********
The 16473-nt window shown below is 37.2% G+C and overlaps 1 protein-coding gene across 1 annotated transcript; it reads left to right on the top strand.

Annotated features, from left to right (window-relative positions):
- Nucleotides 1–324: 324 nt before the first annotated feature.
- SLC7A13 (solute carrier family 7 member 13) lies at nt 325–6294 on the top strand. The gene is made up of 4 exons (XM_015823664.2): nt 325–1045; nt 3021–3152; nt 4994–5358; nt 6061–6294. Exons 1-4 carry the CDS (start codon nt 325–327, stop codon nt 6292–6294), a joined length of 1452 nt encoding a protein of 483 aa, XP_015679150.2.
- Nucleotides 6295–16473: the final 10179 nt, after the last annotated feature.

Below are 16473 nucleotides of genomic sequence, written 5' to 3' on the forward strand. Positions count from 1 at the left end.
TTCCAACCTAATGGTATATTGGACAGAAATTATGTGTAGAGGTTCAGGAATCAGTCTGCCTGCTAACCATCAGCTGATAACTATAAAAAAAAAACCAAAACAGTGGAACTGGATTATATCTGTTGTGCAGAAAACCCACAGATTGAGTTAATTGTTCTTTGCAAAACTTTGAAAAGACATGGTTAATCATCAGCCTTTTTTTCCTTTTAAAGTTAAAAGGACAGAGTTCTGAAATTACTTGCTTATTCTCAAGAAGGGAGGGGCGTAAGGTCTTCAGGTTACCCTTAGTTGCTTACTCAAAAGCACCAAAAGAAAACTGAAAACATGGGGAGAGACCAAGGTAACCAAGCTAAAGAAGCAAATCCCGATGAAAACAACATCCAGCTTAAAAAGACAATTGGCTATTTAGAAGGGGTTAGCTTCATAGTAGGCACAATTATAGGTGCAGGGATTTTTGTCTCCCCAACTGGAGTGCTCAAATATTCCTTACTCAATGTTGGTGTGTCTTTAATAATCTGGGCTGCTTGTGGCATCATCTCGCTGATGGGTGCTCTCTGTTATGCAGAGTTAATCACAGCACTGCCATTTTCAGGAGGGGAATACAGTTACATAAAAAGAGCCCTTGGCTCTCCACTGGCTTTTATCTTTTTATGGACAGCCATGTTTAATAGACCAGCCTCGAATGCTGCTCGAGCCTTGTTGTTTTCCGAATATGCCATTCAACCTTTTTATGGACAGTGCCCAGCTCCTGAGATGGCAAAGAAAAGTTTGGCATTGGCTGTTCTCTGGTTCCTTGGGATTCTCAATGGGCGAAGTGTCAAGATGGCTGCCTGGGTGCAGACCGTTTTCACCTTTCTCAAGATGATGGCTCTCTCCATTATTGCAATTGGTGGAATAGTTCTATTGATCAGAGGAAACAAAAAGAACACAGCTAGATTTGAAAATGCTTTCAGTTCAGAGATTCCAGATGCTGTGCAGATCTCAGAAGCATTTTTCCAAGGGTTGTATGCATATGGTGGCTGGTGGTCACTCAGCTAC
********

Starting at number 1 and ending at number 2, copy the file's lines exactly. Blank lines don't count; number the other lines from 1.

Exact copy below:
The 16473-nt window shown below is 37.2% G+C and overlaps 1 protein-coding gene across 1 annotated transcript; it reads left to right on the top strand.

Annotated features, from left to right (window-relative positions):